Army Corps of Engineers, U.S.





The Continental Congress in June 1775 organized what later became the U.S. Army Corps of Engineers (ACE) when it authorized an engineer and two assistants to prepare fortifications for the Battle of Bunker Hill. Engineers were further organized in 1779, but it was not until after the Revolutionary War that the Corps was permanently established, in 1802. Thus, the Army Corps of Engineers, located within the Department of Defense, is the nation's oldest water resource agency, dealing primarily with the construction and maintenance of navigable streams and harbors.

Nineteenth Century

The Corps contributed to both civilian and military constructions (e.g., lighthouses, coastal fortifications, and harbors) when national defense and commercial transportation were determined to be interdependent. Many historians claim that the greatest accomplishment of the early Corps was its work on forming a reliable transportation system within the expanding United States, via activities such as mapping navigation channels and building canals and harbors.

The General Survey Act (1824) authorized the Corps to formulate surveys for waterways that were of commercial or military importance, or were used for mail delivery. The Corps was assigned to improve navigation on the Ohio and Mississippi Rivers, and later on the Missouri River. The Corps' work on the interior transportation system of the country was a vital foundation for economic development and westward expansion.

Twentieth Century

The Corps' efforts to improve waterway navigation continued with the deepening of the Chesapeake and Delaware Canal (1926) that eventually became a part of the intercoastal waterway connecting waterbodies from Massachusetts to Florida and westward to the Rio Grande River. Construction and maintenance of canals, locks, and other structures continued, along with important surveys of the Great Lakes and Mississippi Delta. The principal national expenditure up to this time period was directed at levee construction.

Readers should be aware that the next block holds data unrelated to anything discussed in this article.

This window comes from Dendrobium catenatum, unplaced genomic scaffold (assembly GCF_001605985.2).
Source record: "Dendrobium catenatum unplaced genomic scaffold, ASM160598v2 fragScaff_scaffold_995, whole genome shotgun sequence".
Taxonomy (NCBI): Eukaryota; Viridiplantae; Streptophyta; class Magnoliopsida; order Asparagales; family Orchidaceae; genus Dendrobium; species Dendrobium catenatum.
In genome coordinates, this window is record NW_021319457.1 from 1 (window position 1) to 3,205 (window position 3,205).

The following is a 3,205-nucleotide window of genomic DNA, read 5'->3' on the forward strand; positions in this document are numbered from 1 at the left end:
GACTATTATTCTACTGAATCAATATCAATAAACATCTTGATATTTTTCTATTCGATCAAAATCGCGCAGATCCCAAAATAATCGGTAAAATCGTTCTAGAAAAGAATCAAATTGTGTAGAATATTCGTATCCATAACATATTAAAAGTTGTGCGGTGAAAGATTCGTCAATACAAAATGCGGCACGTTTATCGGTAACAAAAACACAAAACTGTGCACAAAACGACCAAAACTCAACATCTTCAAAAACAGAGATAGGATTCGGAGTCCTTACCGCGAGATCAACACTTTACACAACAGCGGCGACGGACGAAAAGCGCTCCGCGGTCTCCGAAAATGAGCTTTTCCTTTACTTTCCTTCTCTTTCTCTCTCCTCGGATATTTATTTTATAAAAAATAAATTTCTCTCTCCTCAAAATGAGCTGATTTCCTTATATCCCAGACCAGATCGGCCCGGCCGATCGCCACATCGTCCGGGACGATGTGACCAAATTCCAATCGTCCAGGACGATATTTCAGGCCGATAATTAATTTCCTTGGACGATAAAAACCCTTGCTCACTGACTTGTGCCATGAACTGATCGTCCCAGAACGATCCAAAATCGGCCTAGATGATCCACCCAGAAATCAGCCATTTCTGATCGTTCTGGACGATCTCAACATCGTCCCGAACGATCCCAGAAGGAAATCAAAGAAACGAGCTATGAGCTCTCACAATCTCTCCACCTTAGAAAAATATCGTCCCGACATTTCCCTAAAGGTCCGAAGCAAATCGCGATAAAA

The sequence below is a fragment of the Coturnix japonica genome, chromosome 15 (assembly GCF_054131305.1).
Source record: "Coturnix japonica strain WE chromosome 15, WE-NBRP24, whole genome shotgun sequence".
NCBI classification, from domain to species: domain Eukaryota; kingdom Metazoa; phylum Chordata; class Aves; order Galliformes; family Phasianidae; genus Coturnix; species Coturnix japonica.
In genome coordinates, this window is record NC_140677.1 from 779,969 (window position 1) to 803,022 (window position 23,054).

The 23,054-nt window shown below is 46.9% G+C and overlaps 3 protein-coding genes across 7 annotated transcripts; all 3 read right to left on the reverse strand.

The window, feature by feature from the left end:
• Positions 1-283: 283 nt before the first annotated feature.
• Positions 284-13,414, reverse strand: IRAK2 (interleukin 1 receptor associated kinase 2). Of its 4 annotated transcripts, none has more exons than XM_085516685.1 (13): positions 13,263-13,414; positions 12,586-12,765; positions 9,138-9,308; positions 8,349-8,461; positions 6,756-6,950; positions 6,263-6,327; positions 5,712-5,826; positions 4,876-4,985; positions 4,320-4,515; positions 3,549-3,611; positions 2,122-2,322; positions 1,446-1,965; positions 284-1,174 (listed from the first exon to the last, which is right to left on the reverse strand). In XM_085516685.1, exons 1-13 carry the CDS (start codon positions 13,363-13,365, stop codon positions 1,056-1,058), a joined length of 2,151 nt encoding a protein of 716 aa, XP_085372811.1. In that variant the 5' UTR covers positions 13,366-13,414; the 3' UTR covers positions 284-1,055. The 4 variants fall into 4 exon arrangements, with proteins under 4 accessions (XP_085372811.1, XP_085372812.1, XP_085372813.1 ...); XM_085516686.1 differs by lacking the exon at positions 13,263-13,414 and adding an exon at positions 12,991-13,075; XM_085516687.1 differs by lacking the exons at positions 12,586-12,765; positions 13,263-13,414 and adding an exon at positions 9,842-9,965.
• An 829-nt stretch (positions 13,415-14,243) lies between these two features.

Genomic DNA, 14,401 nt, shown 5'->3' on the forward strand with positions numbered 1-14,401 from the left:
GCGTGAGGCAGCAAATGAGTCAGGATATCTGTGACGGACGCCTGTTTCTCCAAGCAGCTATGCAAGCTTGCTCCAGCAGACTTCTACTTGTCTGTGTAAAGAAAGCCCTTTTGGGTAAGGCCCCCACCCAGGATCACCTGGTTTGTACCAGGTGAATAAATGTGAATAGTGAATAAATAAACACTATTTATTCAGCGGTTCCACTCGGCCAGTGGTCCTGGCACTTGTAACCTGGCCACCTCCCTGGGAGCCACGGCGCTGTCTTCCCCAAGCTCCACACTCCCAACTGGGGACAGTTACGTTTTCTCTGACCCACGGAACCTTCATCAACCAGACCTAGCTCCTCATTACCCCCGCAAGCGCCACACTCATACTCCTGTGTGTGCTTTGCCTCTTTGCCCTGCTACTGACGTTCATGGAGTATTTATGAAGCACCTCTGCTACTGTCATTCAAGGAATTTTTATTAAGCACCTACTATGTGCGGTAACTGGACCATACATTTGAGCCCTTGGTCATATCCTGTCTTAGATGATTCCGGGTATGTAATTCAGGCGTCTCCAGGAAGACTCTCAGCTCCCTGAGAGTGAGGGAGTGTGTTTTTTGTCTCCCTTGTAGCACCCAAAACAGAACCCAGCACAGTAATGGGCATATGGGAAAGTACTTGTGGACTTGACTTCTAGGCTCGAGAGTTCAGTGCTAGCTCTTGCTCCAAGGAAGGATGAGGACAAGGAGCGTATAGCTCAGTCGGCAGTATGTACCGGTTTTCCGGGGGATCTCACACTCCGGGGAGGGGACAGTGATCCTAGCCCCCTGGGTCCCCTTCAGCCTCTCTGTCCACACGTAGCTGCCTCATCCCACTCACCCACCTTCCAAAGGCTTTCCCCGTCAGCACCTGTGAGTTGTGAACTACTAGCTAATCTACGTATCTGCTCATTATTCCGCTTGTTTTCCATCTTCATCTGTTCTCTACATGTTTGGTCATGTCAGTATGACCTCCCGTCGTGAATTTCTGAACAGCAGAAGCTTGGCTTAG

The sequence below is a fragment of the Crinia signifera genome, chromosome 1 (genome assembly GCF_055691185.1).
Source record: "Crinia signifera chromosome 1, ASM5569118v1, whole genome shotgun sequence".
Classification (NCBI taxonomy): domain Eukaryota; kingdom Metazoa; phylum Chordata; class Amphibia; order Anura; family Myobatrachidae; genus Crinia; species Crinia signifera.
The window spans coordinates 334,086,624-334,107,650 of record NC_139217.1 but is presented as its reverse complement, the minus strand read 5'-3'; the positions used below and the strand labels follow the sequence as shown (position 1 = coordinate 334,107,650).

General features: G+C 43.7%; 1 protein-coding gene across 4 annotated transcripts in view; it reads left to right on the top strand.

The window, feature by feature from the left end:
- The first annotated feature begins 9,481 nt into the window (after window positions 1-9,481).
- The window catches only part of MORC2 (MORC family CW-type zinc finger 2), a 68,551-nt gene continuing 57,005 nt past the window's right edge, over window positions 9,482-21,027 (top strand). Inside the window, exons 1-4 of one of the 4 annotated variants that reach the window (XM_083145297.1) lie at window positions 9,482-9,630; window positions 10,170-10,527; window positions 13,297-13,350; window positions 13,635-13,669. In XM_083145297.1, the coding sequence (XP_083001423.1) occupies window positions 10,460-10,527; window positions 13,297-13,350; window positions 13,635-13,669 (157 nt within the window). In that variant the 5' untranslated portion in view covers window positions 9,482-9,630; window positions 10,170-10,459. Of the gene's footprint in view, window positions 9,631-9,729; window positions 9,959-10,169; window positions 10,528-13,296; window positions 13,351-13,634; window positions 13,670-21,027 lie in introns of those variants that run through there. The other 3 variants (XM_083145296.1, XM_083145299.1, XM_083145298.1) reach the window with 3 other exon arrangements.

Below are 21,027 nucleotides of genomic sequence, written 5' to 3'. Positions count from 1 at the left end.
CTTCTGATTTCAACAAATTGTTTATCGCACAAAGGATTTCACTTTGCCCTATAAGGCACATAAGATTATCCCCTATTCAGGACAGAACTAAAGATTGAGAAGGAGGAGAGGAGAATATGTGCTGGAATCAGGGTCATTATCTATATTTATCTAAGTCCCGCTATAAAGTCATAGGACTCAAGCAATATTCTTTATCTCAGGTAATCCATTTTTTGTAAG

Dam Regulations.

The country's water resources became a concern during the beginning of the century due to neglected waterways, increased hydropower demands, and additional western irrigation projects. Numerous dams were constructed when studies showed that hydroelectric power was an efficient use of water. However, it was also concluded that dams threatened waterway navigation. As a result, Congress delegated the Corps to regulate dam construction.

The U.S. Army Corps of Engineers continues to play a key role in maintaining navigation on the nation's major waterways. Here an ore carrier passes through the locks of Soo Locks, which connect Lake Superior and Lake Huron.
The U.S. Army Corps of Engineers continues to play a key role in maintaining navigation on the nation's major waterways. Here an ore carrier passes through the locks of Soo Locks, which connect Lake Superior and Lake Huron.

The Rivers and Harbors Acts (1890 and 1899) required that construction plans and specific dam sites be approved by the Corps, while the General Dam Act (1906) forced dam owners to construct, operate, and maintain their facilities in specific ways. During the 1930s, the Corps participated in three major hydroelectric projects: Passamaquoddy Tidal Power (Maine), Bonneville Dam (Columbia River), and Fort Peck Dam (Missouri River).

Flood Control Measures.

The failures of an uncoordinated levee system was recognized as early as 1879, when the Mississippi River Commission was created to undertake flood control planning on the lower Mississippi. Despite this Commission, the existing levee-based flood control system was proven to be inadequate when two major floods in 1912–1913 and another one in 1916 flooded the lower Mississippi River valley.